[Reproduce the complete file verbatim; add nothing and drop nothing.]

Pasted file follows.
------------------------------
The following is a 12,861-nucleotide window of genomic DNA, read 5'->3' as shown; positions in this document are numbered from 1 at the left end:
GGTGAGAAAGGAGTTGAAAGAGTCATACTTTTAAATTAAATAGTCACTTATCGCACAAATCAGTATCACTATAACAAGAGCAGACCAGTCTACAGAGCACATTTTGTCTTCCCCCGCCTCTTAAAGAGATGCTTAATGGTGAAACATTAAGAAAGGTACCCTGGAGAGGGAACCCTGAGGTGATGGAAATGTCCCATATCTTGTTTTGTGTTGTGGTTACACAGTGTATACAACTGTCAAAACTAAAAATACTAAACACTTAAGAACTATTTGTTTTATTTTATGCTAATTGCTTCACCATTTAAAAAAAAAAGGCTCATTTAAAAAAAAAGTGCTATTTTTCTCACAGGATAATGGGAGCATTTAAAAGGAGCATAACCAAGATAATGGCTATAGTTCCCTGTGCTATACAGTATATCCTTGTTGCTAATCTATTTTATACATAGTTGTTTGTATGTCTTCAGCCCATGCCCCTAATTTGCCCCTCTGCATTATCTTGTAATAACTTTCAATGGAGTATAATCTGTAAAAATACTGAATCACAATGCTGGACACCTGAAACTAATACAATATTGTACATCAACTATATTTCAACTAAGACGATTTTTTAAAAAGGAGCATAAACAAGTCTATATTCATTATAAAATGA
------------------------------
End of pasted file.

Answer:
The following is a 12,861-nucleotide window of genomic DNA, read 5'->3' as shown; positions in this document are numbered from 1 at the left end:
GGTGAGAAAGGAGTTGAAAGAGTCATACTTTTAAATTAAATAGTCACTTATCGCACAAATCAGTATCACTATAACAAGAGCAGACCAGTCTACAGAGCACATTTTGTCTTCCCCCGCCTCTTAAAGAGATGCTTAATGGTGAAACATTAAGAAAGGTACCCTGGAGAGGGAACCCTGAGGTGATGGAAATGTCCCATATCTTGTTTTGTGTTGTGGTTACACAGTGTATACAACTGTCAAAACTAAAAATACTAAACACTTAAGAACTATTTGTTTTATTTTATGCTAATTGCTTCACCATTTAAAAAAAAAAGGCTCATTTAAAAAAAAAGTGCTATTTTTCTCACAGGATAATGGGAGCATTTAAAAGGAGCATAACCAAGATAATGGCTATAGTTCCCTGTGCTATACAGTATATCCTTGTTGCTAATCTATTTTATACATAGTTGTTTGTATGTCTTCAGCCCATGCCCCTAATTTGCCCCTCTGCATTATCTTGTAATAACTTTCAATGGAGTATAATCTGTAAAAATACTGAATCACAATGCTGGACACCTGAAACTAATACAATATTGTACATCAACTATATTTCAACTAAGACGATTTTTTAAAAAGGAGCATAAACAAGTCTATATTCATTATAAAATGA